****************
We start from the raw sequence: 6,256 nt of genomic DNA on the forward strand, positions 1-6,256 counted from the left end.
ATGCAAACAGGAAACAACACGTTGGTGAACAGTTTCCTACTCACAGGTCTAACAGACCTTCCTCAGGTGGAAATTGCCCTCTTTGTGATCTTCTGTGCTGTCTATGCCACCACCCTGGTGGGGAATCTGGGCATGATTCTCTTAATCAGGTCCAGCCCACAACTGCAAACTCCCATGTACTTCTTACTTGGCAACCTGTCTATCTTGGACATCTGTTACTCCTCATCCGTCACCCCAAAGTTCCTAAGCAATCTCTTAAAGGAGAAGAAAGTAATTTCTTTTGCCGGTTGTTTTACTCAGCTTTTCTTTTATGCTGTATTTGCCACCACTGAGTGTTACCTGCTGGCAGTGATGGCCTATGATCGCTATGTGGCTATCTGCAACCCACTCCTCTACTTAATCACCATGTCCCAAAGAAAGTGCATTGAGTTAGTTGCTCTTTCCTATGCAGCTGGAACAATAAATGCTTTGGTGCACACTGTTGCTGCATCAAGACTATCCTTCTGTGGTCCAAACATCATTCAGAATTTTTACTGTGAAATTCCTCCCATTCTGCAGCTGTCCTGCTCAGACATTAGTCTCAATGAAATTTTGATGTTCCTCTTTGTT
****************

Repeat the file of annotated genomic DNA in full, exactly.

We start from the raw sequence: 6,256 nt of genomic DNA on the forward strand, positions 1-6,256 counted from the left end.
ATGCAAACAGGAAACAACACGTTGGTGAACAGTTTCCTACTCACAGGTCTAACAGACCTTCCTCAGGTGGAAATTGCCCTCTTTGTGATCTTCTGTGCTGTCTATGCCACCACCCTGGTGGGGAATCTGGGCATGATTCTCTTAATCAGGTCCAGCCCACAACTGCAAACTCCCATGTACTTCTTACTTGGCAACCTGTCTATCTTGGACATCTGTTACTCCTCATCCGTCACCCCAAAGTTCCTAAGCAATCTCTTAAAGGAGAAGAAAGTAATTTCTTTTGCCGGTTGTTTTACTCAGCTTTTCTTTTATGCTGTATTTGCCACCACTGAGTGTTACCTGCTGGCAGTGATGGCCTATGATCGCTATGTGGCTATCTGCAACCCACTCCTCTACTTAATCACCATGTCCCAAAGAAAGTGCATTGAGTTAGTTGCTCTTTCCTATGCAGCTGGAACAATAAATGCTTTGGTGCACACTGTTGCTGCATCAAGACTATCCTTCTGTGGTCCAAACATCATTCAGAATTTTTACTGTGAAATTCCTCCCATTCTGCAGCTGTCCTGCTCAGACATTAGTCTCAATGAAATTTTGATGTTCCTCTTTGTT